My jetlag was still affecting me, so I had a run along the canal in the very cold morning and after breakfast was fresh and ready for a big day of class. Day two was aimed at addressing the ‘where’ question within strategy, in particular, locating attractive industries and markets and dealing with uncertainty. The first key concept within this section was examining the industry life cycle: companies first compete on a product level (design, make, key product differentiation points), but as the industry matures with an agreed upon best product competition occurs at the process level, with the key feature driving efficiency. The second key concept discussed and evolved by the class was dealing with the four key postulates of uncertainty, the primary takeaway from which was that what is happening now may not happen tomorrow and, as such, we should define the level of uncertainty, identify the key and opposing drivers, then develop scenario stories and actions from this.

The afternoon was taught by Olivier Sibony, a management consultant and professor. Olivier introduced “behavioural strategy” and the importance that our cognitive biases play within the decision-making process. Olivier began by displaying to the class the cognitive biases that we all have through a series of games, followed by explaining what we can do to eliminate these biases. A key part of the decision-making process is to have a checklist to remove the bias that occurs within each decision-making process (see Atul Gawande’s The Checklist Manifesto for a popular explanation of the benefits of checklists). This section was fascinating as it revealed our internal biases and I left the class appreciating our “system one” and “system two” modes of thinking (as Kahneman describes them) and what we can do to eliminate or reduce our biases. After class concluded we were hosted for a cocktail party and given a tour around our associate college St Hugh’s, which is the college that the current English PM Theresa May attended.

Day 3.
Day 3 started with a bang, diving into the “what” question of strategy. In particular we looked at identifying a business’s core competence and how businesses need to compete within activity systems rather than seeking a silver bullet which will be the company’s overall point of difference. Michael Porter is a legendary Harvard strategist who introduced strategy based on generic competitive advantages and much of the class was taken up with discussing these. Porter indicated that there are only two ways to make money in business, either as a cost leader or as a differentiator. By not founding a business at either end of this spectrum, competition will dominate and profitability evaporate.  All the businesses who sit outside the cost leader / differentiator segments are seen to ‘sit in the middle’ and, thus, have no competitive advantage and make no money. The Dynamic strategy was also advocated which argues strategy is continual, meaning ‘do not be stuck in time’. My takeaway is that strategy theorem indicates that we should be looking for niches within our strategy canvas rather than be searching for a blue ocean to dominate.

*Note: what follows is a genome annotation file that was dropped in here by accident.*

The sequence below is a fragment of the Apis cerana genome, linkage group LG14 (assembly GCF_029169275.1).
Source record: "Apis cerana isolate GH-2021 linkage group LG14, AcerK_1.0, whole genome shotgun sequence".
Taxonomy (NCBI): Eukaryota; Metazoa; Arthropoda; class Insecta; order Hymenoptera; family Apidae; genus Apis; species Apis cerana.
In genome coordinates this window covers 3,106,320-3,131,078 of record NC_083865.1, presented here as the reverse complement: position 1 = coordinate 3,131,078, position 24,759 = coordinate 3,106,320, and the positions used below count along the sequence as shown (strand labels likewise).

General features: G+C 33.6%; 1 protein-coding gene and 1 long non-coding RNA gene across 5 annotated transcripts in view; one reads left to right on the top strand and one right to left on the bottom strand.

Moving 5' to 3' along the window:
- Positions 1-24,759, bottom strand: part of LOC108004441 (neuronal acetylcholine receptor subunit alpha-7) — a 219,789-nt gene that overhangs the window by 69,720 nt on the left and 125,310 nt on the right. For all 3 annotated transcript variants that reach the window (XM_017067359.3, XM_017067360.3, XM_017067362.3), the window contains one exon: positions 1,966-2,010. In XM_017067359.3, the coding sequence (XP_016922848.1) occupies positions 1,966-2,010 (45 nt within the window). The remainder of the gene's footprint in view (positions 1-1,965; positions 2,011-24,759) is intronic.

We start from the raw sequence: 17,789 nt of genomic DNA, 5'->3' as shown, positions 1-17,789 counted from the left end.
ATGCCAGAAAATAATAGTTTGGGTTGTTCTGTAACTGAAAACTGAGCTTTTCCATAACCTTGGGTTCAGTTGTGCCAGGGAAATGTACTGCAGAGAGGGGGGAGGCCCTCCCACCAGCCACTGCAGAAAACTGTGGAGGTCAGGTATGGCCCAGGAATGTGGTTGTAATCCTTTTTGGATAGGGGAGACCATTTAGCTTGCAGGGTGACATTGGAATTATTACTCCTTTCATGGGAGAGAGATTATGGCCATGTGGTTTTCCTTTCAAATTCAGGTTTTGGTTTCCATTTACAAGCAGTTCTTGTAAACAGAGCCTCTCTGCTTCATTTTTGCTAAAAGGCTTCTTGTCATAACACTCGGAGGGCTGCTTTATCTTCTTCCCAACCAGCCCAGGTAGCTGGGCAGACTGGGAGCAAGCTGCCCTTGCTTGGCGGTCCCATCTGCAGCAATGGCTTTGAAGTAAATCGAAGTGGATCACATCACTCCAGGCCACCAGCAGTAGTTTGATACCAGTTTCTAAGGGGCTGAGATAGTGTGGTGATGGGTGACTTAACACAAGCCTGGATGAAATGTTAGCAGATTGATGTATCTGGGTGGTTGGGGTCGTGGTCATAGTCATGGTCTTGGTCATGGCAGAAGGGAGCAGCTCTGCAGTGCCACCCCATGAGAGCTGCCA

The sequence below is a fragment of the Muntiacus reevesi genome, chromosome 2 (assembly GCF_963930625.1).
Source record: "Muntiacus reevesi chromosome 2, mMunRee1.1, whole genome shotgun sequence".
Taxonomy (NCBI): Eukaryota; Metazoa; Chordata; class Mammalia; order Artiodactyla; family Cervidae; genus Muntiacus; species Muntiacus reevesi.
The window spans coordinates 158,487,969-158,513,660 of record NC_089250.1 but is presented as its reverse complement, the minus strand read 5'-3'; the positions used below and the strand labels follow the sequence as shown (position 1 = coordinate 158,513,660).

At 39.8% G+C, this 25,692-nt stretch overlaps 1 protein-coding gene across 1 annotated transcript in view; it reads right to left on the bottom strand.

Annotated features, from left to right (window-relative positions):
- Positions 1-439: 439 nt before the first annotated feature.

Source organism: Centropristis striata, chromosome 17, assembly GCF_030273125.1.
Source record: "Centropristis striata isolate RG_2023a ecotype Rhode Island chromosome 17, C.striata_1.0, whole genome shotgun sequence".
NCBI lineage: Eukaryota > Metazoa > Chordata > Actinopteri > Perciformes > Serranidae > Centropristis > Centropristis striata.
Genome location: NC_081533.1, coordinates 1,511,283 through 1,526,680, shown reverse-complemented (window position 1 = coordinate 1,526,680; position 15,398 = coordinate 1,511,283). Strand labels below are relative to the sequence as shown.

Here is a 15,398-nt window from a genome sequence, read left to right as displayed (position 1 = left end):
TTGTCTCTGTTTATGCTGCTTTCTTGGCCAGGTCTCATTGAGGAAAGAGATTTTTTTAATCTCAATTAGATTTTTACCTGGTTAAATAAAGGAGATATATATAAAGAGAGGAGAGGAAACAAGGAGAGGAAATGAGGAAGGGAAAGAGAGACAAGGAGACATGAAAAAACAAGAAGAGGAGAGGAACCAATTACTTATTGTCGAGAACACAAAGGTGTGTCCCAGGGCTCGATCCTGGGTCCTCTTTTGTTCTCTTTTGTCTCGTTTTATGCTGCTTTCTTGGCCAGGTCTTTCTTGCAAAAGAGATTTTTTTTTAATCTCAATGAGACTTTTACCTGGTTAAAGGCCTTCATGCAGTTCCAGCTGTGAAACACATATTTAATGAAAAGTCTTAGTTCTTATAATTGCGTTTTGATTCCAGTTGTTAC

To conclude the day we discussed the concept of planned strategy and emergent strategy. The key theorist in the emergent end is Henry Mintzberg, who uses Honda’s successful entry into the US market as an example, where they entered the market looking to sell big bikes, but through front end emergence they found a niche that they could dominate in smaller bikes. The key message here is that businesses must have views on the front end and be adaptive to changing industry tastes.
On conclusion of class, I took my Rugby boots down to Iffley Road, which is the famous Oxford rugby ground. I was due to play for the team on Sunday. Before I headed to Oxford, my father – a graduate in the 1970’s – gave me one bit of advice:  “as soon as you can you must take your boots down to Iffley Road son”.  I trained for half an hour before ducking back to change and head for another fantastic dinner, this time at St Peter’s College, which looked like a Harry Potter movie set. I slept very well on Friday evening!

Day 4.
Our final day answered the “which” question of strategy and in particular whether diversification of organisations creates value or diminishes value. The thought provoking point in this section was drawing out how unsuccessful managers had been brought into some businesses trying to apply a successful strategy from one field to another. The key takeaway here is that some managers did not understand what their competitive advantages were and thus they lost their way. The afternoon discussed a globalisation strategy and its advantages and disadvantages. What was interesting was that through ‘going Global’ a business has weaker returns than if it invested that capital domestically and, furthermore, that the ramp-up to obtain suitable returns on investment is generally much slower. I took the main message to be that one must address the advantages and disadvantages of global strategies and the competing forces. The general consensus is that often returns in the domestic geographies are far superior to international returns. Or, for Star Wars fans, work out where the Force is and then check that the force is with you!
To finish we were provided with a review on the examination for the next module to be held in March and we all said our goodbyes. It was a fascinating four days with so much content to review and extra material to read.
In summary, strategy is fundamental for all businesses as it is the co-ordination and management of the limited resources within a firm to increase the future returns from expected levels. Many business owners constantly evolve and coordinate their strategy, without having a strategic map that clearly articulates the businesses strategy.
I am very excited already about the next class in March which will test our knowledge from this module and be instructed in the next module which is Finance.